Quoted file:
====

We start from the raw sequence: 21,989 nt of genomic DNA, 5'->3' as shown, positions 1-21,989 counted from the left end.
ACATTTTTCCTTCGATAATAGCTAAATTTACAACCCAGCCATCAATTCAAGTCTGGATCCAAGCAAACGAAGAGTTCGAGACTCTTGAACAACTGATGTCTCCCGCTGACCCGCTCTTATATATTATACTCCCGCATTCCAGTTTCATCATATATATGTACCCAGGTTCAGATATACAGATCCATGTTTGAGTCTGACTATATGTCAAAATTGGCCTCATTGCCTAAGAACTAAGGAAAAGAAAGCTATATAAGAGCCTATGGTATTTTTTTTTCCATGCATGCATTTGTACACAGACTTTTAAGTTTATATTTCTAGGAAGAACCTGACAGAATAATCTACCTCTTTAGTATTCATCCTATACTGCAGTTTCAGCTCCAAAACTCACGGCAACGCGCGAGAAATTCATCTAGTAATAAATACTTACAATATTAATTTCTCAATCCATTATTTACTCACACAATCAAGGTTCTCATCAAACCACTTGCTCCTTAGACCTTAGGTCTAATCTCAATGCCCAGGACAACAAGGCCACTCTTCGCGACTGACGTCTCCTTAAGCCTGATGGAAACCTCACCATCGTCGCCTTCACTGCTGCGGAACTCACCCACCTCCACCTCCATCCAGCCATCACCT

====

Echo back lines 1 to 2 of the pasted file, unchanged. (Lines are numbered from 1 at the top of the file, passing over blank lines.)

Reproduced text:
We start from the raw sequence: 21,989 nt of genomic DNA, 5'->3' as shown, positions 1-21,989 counted from the left end.
ACATTTTTCCTTCGATAATAGCTAAATTTACAACCCAGCCATCAATTCAAGTCTGGATCCAAGCAAACGAAGAGTTCGAGACTCTTGAACAACTGATGTCTCCCGCTGACCCGCTCTTATATATTATACTCCCGCATTCCAGTTTCATCATATATATGTACCCAGGTTCAGATATACAGATCCATGTTTGAGTCTGACTATATGTCAAAATTGGCCTCATTGCCTAAGAACTAAGGAAAAGAAAGCTATATAAGAGCCTATGGTATTTTTTTTTCCATGCATGCATTTGTACACAGACTTTTAAGTTTATATTTCTAGGAAGAACCTGACAGAATAATCTACCTCTTTAGTATTCATCCTATACTGCAGTTTCAGCTCCAAAACTCACGGCAACGCGCGAGAAATTCATCTAGTAATAAATACTTACAATATTAATTTCTCAATCCATTATTTACTCACACAATCAAGGTTCTCATCAAACCACTTGCTCCTTAGACCTTAGGTCTAATCTCAATGCCCAGGACAACAAGGCCACTCTTCGCGACTGACGTCTCCTTAAGCCTGATGGAAACCTCACCATCGTCGCCTTCACTGCTGCGGAACTCACCCACCTCCACCTCCATCCAGCCATCACCT